New Brunswick

Window signs prompt laundry, food donations to students locked down in UNB's Magee House

Violet Eliza-Sioux James taped a new message on her apartment window Thursday morning.

'I've never seen a community rally behind people like this before,' says resident living in lockdown

Residents of Magee House on the University of New Brunswick's Fredericton campus are in quarantine after at least eight people tested positive for COVID-19. (Maria Jose Burgos/CBC)

Violet Eliza-Sioux James taped a new message on her apartment window at the University of New Brunswick on Thursday morning.

James hung the New Brunswick flag in her window with folded paper in the shape of a heart to say thank you to community members who have shown support and offered help to students living in Magee House, a student residence in Fredericton with an outbreak of COVID-19 cases.

"I've never seen a community rally behind people like this before. … Incredible neighbourliness and kindness that is sometimes hard to find these days."

To date, eight cases are "linked to" the outbreak declared Monday at Magee House, Public Health said.

The university residence is under lockdown until May 8.

Sending a message to the outside world

Earlier this week, James, her fiancé and their roommate each claimed a window inside their UNB apartment to put up posters. Among the messages: "No laundry," "Press welcome" and "We deserve care."

"During those first two, three days we really had nothing," James said. "We didn't have a lot of communication. We had barely any answers."

James said the posters were a representation of how people were feeling inside the residence.

Violet Eliza-Sioux James hung up a New Brunswick flag and papers in the form of a heart on windows to thank community members for their support for people at the locked-down Magee House residence. (Violet Eliza-Sioux James)

Magee House has 101 apartment-style units for mature students. Many of the students living there are also new to Canada.

Following a CBC News article, the university residence held a virtual meeting Wednesday afternoon, where the stuents'  concerns were addressed with university officials and an official from Public Health.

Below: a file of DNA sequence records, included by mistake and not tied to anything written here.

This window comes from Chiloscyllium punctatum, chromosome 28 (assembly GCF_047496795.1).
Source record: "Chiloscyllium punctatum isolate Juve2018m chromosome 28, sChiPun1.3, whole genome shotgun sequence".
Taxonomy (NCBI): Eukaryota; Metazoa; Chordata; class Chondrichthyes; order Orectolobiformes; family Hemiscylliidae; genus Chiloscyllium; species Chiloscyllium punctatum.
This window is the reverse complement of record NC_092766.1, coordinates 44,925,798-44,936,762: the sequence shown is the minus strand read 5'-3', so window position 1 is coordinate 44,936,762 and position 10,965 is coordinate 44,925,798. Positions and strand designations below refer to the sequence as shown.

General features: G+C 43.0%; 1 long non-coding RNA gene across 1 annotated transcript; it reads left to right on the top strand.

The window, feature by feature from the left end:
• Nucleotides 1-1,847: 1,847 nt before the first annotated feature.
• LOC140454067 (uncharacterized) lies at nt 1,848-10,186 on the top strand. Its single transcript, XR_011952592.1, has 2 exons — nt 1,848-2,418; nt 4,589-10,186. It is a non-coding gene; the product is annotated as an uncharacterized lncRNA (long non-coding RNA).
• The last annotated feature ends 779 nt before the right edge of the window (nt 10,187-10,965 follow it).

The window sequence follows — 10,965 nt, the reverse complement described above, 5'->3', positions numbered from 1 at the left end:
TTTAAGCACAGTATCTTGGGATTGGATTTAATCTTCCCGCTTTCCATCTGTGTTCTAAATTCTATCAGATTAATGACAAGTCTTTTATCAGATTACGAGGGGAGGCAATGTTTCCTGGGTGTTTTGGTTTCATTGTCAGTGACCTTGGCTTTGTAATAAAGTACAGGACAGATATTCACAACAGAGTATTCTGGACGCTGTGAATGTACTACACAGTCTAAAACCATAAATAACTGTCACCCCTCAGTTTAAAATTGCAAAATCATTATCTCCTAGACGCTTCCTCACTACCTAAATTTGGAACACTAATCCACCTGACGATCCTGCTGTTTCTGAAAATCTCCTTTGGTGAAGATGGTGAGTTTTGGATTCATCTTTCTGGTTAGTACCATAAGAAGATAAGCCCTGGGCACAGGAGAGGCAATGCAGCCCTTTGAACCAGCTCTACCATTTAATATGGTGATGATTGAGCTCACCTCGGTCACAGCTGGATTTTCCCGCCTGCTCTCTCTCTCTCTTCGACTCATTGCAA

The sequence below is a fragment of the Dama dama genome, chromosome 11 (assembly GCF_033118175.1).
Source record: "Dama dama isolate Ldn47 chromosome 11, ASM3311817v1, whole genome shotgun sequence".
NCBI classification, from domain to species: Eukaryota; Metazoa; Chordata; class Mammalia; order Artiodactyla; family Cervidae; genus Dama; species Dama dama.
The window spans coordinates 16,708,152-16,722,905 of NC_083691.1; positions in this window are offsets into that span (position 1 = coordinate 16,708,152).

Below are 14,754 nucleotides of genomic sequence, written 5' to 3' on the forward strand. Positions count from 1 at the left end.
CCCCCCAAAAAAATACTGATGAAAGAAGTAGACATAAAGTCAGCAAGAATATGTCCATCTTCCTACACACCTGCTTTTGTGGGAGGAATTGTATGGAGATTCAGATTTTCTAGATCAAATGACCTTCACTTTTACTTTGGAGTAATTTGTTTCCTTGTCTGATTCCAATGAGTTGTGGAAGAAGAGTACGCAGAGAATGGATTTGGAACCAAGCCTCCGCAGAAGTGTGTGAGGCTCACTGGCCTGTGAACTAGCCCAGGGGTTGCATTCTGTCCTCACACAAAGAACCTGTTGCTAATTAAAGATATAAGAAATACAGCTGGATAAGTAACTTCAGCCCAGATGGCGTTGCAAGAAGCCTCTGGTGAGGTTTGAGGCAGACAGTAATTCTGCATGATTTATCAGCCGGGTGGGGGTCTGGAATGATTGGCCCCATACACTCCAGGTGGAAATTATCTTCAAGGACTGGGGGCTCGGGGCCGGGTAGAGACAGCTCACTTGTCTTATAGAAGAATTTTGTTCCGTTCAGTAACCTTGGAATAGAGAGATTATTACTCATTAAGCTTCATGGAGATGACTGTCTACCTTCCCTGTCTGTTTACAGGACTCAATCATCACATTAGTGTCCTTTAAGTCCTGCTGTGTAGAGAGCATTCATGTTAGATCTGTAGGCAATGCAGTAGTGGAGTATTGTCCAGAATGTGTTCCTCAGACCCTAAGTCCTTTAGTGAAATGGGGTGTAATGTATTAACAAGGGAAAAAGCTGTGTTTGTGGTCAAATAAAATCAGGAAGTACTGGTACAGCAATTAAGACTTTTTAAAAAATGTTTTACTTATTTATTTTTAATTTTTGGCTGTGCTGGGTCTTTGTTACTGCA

The Magee House residents were told they would be receiving laundry service and wouldn't have to pay grocery fees.  

"We're able to move forward in a way that works for everyone, instead of just most people or just some people," James said. 

The 23-year-old said she has received an outpouring of messages from people offering to help students dealing with food insecurity or who have young children. 

People in Fredericton have been offering to drop off snacks and donations of items that might be needed.

Sioux James has been taping posters on the inside her windows to let people know what life has been like living in isolation. (Violet Eliza-Sioux James)

"Other people were reaching out to say, 'We're behind you and we hear your story and we support you,'" said the environmental sciences student.

"That was absolutely amazing."

Since the lockdown started on Saturday, James has been cleaning her apartment with Lysol wipes and opening windows to get some fresh air.

Another sign inside James's apartment to show how residents are being treated while in isolation at Magee House. (Violet Eliza-Sioux James)

She has asthma and her fiancé has a brain tumour.

Although she understands why the lockdown is happening, she said the situation has been "scary."

UNB says supports are in place

Heather Campbell, a spokesperson for the University of New Brunswick, said supports in place include better improved cleaning and sanitation service, grocery delivery, counselling services, activities for the children in Magee House, and on-site medical support.

She said a plan for laundry is being worked out, but grocery deliveries have been made since Sunday.

Violet Eliza-Sioux James lives with asthma and says she's worried about getting COVID-19 during the outbreak in her residence at the University of New Brunswick. (Violet Eliza-Sioux James)

"As more contact tracing and testing is completed, plans and actions are revised, and this information is provided to students," she said in an emailed statement to CBC News on Thursday. 

Campbell said the university is in daily contact with individuals and families living in the residences through emails, phone calls and Teams updates. 

"A large team of staff are working around the clock to provide support to our students and our campus community."

James sticks a New Brunswick flag in her window to show her gratitude to residents offering support to students living at Magee House. (Maria Jose Burgos/CBC)

James said talking about these services is a first step, but residents still need to see it happen. 

"It's going to need to be put into place for it to be mission accomplished," said James, originally from Peterborough, Ont.

There are also still people inside Magee House who have questions.

"I would say we're taking the first steps for sure," she said.

ABOUT THE AUTHOR

Elizabeth Fraser

Reporter/Editor

Elizabeth Fraser is a reporter/editor with CBC New Brunswick based in Fredericton. She's originally from Manitoba. Story tip? elizabeth.fraser@cbc.ca

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